Implicit Versus Explicit Convective Heating in Numerical Weather Prediction Models

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  • 1 Department of Atmospheric Science, State University of New York at Albany, Albany, NY 12222
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Abstract

The ability of several explicit formulations of convective heating to predict the precipitation associated with a mesoscale convective complex was compared to that of a cumulus parameterization on a ½ deg latitude-longitude mesh. In the explicit approaches, prediction equations were present for both water vapor and cloud water, or vapor alone. The simplest explicit approach, for which any condensed water was assumed to fall immediately as rain, produced localized excessive rainfall. This explicit heating instability arose as a result of the requirements of saturation prior to rainfall, which delayed condensation and allowed excessive convective instability to build, and neglect of fluxes, which prevented the instability from being released in a realistic manner. These results, combined with those of previous investigators, indicate that the simplest form of explicit heating is prone to instability and unsuitable for mesoscale models.

Instability problems were significantly reduced by the inclusion of the inhibiting effects of rainwater evaporation and a cloud phase with hydrostatic water loading, Nevertheless, bemuse significant nor occurred in nature in the absence of area-averaged saturation, rainfall was unrealistically delayed when a 100 percent saturation criterion was used. Reducing the saturation criterion improved the phase error of the rainfall prediction, but sometimes reintroduced local instability.

Although only simple explicit formulations were used, inclusion of more sophisticated microphysical parameterizations from cloud models may be unrepresentative of processes in nature for meso-α scale models, for which the grid spacing exceeds 50 km. It is proposed for such models that implicit approaches offer the greatest potential for improvement. For meso-β scale models the optimum choice remains uncertain.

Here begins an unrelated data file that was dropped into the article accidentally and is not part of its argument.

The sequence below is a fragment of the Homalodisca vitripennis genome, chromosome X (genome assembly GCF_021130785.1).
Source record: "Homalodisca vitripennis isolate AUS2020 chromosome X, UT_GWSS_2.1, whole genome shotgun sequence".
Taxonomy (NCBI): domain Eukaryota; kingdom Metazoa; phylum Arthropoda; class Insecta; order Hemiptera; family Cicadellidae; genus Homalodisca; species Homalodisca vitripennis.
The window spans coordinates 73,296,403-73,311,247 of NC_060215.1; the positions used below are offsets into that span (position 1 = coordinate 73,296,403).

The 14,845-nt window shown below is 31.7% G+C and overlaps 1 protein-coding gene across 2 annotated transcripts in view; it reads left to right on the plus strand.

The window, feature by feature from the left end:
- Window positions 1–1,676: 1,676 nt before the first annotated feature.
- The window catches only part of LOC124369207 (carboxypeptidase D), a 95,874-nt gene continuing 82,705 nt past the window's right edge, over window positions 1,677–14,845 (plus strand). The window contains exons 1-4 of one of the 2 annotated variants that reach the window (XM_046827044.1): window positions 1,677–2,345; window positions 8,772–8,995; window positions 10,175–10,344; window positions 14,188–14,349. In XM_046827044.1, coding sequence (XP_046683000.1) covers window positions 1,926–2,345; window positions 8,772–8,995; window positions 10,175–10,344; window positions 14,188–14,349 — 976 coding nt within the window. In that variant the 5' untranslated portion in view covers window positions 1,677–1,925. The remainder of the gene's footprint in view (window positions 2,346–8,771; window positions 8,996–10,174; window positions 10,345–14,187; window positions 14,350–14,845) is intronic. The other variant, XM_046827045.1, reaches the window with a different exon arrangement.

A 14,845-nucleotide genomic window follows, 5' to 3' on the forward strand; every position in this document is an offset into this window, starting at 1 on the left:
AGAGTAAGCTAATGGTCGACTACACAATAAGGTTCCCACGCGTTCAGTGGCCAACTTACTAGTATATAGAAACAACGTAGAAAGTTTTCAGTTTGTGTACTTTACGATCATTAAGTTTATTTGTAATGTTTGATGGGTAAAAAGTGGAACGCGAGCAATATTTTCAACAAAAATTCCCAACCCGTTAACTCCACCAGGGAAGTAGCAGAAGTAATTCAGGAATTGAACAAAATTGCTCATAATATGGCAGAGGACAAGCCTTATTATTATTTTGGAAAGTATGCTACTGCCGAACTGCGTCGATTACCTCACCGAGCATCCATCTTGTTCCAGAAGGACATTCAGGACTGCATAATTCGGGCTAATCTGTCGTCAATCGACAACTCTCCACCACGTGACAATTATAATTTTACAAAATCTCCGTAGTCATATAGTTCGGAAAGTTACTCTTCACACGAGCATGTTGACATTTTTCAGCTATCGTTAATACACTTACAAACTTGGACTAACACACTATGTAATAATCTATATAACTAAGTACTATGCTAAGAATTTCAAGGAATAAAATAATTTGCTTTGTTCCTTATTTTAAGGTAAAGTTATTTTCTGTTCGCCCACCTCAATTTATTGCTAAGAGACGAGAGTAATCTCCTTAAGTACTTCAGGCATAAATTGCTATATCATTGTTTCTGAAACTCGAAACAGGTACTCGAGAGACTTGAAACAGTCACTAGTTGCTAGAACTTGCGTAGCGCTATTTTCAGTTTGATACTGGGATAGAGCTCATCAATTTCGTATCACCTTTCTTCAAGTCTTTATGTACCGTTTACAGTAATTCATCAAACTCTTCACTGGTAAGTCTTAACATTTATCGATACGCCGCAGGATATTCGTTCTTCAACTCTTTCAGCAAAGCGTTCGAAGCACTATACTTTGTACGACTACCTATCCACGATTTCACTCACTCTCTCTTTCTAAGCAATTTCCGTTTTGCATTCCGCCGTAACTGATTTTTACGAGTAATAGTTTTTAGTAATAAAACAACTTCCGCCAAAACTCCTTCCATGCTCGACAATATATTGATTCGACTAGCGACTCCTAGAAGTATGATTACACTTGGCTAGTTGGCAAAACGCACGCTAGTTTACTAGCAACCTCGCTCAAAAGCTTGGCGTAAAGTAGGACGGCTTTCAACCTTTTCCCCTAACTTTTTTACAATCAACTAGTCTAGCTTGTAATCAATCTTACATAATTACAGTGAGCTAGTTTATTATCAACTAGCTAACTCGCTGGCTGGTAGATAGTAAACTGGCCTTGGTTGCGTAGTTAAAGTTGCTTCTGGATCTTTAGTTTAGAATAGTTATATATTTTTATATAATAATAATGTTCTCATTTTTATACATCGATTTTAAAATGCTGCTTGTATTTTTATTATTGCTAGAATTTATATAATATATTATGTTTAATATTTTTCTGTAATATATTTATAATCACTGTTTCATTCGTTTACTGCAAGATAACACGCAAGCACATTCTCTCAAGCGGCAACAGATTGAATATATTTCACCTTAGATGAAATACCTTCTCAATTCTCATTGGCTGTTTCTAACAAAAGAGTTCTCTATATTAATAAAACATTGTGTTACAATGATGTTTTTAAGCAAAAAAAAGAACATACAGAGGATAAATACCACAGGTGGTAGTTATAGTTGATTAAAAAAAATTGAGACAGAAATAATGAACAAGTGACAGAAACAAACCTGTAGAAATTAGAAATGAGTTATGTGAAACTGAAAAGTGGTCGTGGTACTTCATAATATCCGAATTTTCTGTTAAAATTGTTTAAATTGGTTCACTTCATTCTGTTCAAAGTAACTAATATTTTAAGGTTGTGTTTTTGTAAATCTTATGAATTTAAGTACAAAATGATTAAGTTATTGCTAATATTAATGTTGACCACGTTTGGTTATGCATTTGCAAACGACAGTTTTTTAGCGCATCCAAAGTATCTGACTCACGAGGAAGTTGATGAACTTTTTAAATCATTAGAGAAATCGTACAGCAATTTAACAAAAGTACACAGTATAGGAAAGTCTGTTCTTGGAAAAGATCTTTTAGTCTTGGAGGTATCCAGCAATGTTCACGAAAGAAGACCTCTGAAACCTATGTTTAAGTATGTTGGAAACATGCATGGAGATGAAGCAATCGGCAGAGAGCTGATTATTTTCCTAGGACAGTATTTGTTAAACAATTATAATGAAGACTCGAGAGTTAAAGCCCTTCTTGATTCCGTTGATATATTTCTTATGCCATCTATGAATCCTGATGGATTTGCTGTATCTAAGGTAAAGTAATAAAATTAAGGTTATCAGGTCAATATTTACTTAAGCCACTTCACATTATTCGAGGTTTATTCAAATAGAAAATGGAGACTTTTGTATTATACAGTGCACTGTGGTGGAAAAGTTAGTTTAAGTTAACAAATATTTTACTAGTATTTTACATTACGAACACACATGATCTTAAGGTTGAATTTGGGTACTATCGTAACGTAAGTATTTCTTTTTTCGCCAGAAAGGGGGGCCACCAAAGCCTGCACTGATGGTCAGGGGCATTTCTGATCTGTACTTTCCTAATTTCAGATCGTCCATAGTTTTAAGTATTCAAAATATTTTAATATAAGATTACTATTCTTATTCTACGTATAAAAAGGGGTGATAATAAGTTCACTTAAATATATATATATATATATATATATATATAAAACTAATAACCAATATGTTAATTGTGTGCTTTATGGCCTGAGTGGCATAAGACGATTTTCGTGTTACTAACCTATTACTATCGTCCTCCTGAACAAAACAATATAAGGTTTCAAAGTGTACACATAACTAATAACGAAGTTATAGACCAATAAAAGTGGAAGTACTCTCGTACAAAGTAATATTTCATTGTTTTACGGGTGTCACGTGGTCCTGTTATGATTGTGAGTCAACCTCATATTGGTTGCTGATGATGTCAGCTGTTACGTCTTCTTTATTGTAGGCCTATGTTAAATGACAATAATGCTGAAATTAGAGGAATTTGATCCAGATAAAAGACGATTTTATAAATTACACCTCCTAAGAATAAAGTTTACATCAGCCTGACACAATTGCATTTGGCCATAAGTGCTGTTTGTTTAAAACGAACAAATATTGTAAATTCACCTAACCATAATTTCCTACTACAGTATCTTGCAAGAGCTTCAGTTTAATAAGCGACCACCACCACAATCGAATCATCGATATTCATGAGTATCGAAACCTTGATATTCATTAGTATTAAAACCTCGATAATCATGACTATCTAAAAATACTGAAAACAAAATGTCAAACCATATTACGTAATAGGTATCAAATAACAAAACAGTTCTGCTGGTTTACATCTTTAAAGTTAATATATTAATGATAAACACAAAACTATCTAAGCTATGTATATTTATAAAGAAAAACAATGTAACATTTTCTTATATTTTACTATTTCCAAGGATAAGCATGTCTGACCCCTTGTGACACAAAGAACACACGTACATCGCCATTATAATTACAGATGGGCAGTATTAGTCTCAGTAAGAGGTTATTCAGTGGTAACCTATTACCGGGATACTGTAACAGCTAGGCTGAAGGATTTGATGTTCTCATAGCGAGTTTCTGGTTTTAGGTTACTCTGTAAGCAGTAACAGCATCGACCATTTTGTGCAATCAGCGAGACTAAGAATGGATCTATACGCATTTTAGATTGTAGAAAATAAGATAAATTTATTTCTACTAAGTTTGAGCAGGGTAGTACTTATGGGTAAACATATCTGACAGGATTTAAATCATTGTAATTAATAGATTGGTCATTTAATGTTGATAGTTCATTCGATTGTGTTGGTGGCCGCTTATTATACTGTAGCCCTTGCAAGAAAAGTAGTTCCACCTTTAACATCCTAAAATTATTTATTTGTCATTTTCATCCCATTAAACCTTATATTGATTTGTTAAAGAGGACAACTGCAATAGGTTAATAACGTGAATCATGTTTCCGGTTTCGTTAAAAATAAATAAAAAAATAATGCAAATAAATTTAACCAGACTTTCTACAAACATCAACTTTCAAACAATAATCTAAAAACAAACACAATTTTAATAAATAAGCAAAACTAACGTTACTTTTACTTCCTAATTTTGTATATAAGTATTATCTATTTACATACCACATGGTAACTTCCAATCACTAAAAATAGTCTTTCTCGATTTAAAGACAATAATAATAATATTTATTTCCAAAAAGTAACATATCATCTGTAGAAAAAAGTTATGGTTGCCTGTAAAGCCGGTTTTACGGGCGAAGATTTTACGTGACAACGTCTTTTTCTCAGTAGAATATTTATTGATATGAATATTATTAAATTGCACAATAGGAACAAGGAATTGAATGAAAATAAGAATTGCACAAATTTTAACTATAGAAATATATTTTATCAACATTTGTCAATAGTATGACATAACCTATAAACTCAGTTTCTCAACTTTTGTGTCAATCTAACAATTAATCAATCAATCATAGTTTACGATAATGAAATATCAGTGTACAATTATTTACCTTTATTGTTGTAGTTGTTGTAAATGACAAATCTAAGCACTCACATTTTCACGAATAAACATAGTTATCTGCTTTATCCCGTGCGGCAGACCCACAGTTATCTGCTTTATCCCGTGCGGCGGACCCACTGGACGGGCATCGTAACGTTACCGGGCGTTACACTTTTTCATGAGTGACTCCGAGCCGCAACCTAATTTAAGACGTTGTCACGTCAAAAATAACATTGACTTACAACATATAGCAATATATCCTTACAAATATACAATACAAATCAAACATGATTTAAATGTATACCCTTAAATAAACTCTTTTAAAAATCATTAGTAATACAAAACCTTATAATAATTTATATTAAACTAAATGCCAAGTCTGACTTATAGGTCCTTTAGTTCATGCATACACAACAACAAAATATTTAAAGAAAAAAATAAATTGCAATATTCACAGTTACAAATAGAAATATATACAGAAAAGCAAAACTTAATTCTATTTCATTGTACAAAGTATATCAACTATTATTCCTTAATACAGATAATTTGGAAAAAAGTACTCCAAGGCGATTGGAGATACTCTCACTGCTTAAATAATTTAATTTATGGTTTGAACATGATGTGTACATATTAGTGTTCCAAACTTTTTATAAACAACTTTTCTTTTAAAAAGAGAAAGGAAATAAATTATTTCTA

Abstract

The ability of several explicit formulations of convective heating to predict the precipitation associated with a mesoscale convective complex was compared to that of a cumulus parameterization on a ½ deg latitude-longitude mesh. In the explicit approaches, prediction equations were present for both water vapor and cloud water, or vapor alone. The simplest explicit approach, for which any condensed water was assumed to fall immediately as rain, produced localized excessive rainfall. This explicit heating instability arose as a result of the requirements of saturation prior to rainfall, which delayed condensation and allowed excessive convective instability to build, and neglect of fluxes, which prevented the instability from being released in a realistic manner. These results, combined with those of previous investigators, indicate that the simplest form of explicit heating is prone to instability and unsuitable for mesoscale models.

Instability problems were significantly reduced by the inclusion of the inhibiting effects of rainwater evaporation and a cloud phase with hydrostatic water loading, Nevertheless, bemuse significant nor occurred in nature in the absence of area-averaged saturation, rainfall was unrealistically delayed when a 100 percent saturation criterion was used. Reducing the saturation criterion improved the phase error of the rainfall prediction, but sometimes reintroduced local instability.

Although only simple explicit formulations were used, inclusion of more sophisticated microphysical parameterizations from cloud models may be unrepresentative of processes in nature for meso-α scale models, for which the grid spacing exceeds 50 km. It is proposed for such models that implicit approaches offer the greatest potential for improvement. For meso-β scale models the optimum choice remains uncertain.

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